For better or worse, no individual in history is more closely associated with smoking marijuana – or “herb,” as it’s called in Rastafarian culture – than Bob Marley. He was instead a staunch supporter of the plant’s meditational, spiritual and healing abilities, and a fierce opponent to those (“political forces”) who tried using marijuana as a vehicle for oppression, and to keep certain groups of people out of the societal mainstream.

Bob once said in an interview, “Now, when you smoke, it make you cool, you know? It make you stimulate your mind, and make you sit down and meditate. Instead a get foolish, you sit down and you can meditate and be someone. Rum teach to you be a drunkard, and herb teach you to be someone.”

 

Musical Career

Marley and Neville Livingston (later known as Bunny Wailer) had been childhood friends in Nine Mile. Marley and Livingston devoted much of their time to music. Under the guidance of Joe Higgs, Marley worked on improving his singing abilities. He met another student of Higgs, Peter McIntosh (later Peter Tosh) who would play an important role in Marley’s career.

In February 1962, Marley recorded four songs, “Judge Not”, “One Cup of Coffee”, “Do You Still Love Me?” and “Terror”, at Federal Studio for local music producer Leslie Kong. Three of the songs were released on Beverley’s with “One Cup of Coffee” being released under the pseudonym Bobby Martell.

A local record producer, Leslie Kong, liked Marley’s vocals and had him record a few singles, the first of which was “Judge Not,” released in 1962. While he did not fare well as a solo artist, Marley found some success joining forces with his friends. In 1963, Marley, Livingston, and McIntosh formed the Wailing Wailers. Their first single, “Simmer Down,” went to the top of the Jamaican charts in January 1964. By this time, the group also included Junior Braithwaite, Beverly Kelso and Cherry Smith.

The group became quite popular in Jamaica, but they had difficulty making it financially. Braithewaite, Kelso, and Smith left the group. The remaining members drifted a part for a time.

Bob Marley’s third album for Island Records “Natty Dread”, released in October 1975, was the first credited to Bob Marley and The Wailers; the harmonies of Peter Tosh and Bunny Wailer were replaced with the soulfulness of the I-Threes, Rita Marley, Marcia Griffiths and Judy Mowatt. The Wailers band now included Family Man and Carly Barrett, Junior Marvin on rhythm guitar, Al Anderson on lead guitar, Tyrone Downie and Earl “Wya” Lindo on keyboards and Alvin “Seeco” Patterson playing percussion. Characterized by spiritually and socially conscious lyrics, the “Natty Dread” album included a rousing blues-influenced celebration of reggae, “Lively Up Yourself”, which Bob used to open many of his concerts; the joy he experienced among friends amidst the struggles of his Trench Town youth is poignantly conveyed on “No Woman No Cry”, while the essential title track played a significant role in introducing Rastafarian culture and philosophies to the world. A commercial as well as a critical success, “Natty Dread” peaked at no. 44 on Billboard’s Black Albums chart and no. 92 on the Pop Albums chart.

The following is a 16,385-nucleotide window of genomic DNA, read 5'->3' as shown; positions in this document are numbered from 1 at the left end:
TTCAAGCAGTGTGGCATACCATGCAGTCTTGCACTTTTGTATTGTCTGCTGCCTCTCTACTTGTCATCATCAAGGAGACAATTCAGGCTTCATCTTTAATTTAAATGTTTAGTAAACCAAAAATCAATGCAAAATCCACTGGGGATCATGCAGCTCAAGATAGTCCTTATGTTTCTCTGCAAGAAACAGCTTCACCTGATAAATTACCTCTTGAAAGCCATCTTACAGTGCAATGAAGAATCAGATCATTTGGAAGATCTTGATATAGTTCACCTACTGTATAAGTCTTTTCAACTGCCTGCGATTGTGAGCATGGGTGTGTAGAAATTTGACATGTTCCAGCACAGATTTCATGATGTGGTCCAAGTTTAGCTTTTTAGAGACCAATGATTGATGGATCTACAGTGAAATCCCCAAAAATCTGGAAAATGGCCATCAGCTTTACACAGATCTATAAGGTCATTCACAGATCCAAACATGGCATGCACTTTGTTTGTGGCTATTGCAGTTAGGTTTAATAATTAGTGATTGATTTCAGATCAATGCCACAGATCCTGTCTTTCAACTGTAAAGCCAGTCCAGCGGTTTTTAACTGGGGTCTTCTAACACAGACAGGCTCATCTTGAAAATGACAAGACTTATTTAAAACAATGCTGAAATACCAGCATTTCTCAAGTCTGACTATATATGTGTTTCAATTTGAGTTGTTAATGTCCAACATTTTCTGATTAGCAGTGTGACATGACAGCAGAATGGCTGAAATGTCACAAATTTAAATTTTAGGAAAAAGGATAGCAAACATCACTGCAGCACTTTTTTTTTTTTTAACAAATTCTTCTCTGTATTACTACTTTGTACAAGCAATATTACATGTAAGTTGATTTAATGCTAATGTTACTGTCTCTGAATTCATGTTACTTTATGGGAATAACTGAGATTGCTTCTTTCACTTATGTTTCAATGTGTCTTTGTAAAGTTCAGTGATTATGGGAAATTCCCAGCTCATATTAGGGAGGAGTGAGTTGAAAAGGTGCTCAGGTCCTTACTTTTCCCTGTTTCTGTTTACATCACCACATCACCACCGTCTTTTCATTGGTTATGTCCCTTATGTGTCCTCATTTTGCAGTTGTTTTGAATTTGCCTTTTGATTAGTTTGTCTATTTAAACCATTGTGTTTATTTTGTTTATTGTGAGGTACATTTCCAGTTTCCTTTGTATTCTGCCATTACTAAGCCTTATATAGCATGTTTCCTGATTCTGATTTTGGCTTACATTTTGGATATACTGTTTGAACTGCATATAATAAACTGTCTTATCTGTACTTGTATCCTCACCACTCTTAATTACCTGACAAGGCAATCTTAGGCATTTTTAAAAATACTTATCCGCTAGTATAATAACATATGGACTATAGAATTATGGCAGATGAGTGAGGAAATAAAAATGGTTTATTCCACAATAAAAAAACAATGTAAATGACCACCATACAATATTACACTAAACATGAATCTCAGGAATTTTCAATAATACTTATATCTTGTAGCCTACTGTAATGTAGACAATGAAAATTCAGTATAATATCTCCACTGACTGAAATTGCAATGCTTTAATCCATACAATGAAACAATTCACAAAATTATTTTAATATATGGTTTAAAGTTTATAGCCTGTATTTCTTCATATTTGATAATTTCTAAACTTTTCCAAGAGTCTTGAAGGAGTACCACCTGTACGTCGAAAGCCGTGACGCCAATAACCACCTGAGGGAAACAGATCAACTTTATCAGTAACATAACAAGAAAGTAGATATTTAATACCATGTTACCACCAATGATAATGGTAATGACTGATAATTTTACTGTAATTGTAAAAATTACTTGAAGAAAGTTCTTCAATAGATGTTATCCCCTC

In 1972, Bob Marley signed with CBS Records in London and embarked on a UK tour with American soul singer Johnny Nash. While in London the Wailers asked their road manager Brent Clarke to introduce them to Chris Blackwell, who had licensed some of their Coxsone releases for his Island Records. The Wailers intended to discuss the royalties associated with these releases; instead the meeting resulted in the offer of an advance of £4,000 to record an album.

Bob Marley catapulted to international stardom in 1976 with the release of “Rastaman Vibration”, his only album to reach the Billboard Top 200, peaking at no. 8. With the inclusion of “Crazy Baldhead”, which decries “brainwash education” and the stirring title cut, “Rastaman Vibration” presented a clearer understanding of Rastafari teachings to the mainstream audience that was now attentively listening to Bob. Also included was “War”, its lyrics adapted from an impassioned speech to the United Nations General Assembly in 1963, delivered by Ethiopian Emperor Haile Selassie I whom Rastafarians consider a living God. Thirty-five years after its initial release “War” remains an unassailable anthem of equality, its empowering spirit embraced by dispossessed people everywhere.

Back in Jamaica, Marley continued to be seen as a supporter of the People’s National Party. And his influence in his native land was seen as a threat to the PNP’s rivals.

On 3 December 1976, two days before “Smile Jamaica”, a free concert organised by the Jamaican Prime Minister Michael Manley in an attempt to ease tension between two warring political groups, Marley, his wife, and manager Don Taylor were wounded in an assault by unknown gunmen inside Marley’s home. Taylor and Marley’s wife sustained serious injuries, but later made full recoveries. Bob Marley received minor wounds in the chest and arm. The attempt on his life was thought to have been politically motivated, as many felt the concert was really a support rally for Manley. Nonetheless, the concert proceeded, and an injured Marley performed as scheduled, two days after the attempt. When asked why, Marley responded, “The people who are trying to make this world worse aren’t taking a day off. How can I?” The members of the group Zap Pow played as Bob Marley’s backup band before a festival crowd of 80,000 while members of The Wailers were still missing or in hiding.

Three months after the Smile Jamaica concert, Bob flew to London where he lived for the next year and a half; there he recorded the albums “Exodus” (1977) and “Kaya” (1978). Exodus’ title track provided a call for change, “the movement of Jah people”, incorporating spiritual and political concerns into its groundbreaking amalgam of reggae, rock and soul-funk. A second single, the sultry dance tune “Jamming” became a British top 10 hit. The “Exodus” album remained on the UK charts for a staggering 56 consecutive weeks, bringing a level of commercial success to Bob Marley and the Wailers that had previously eluded the band.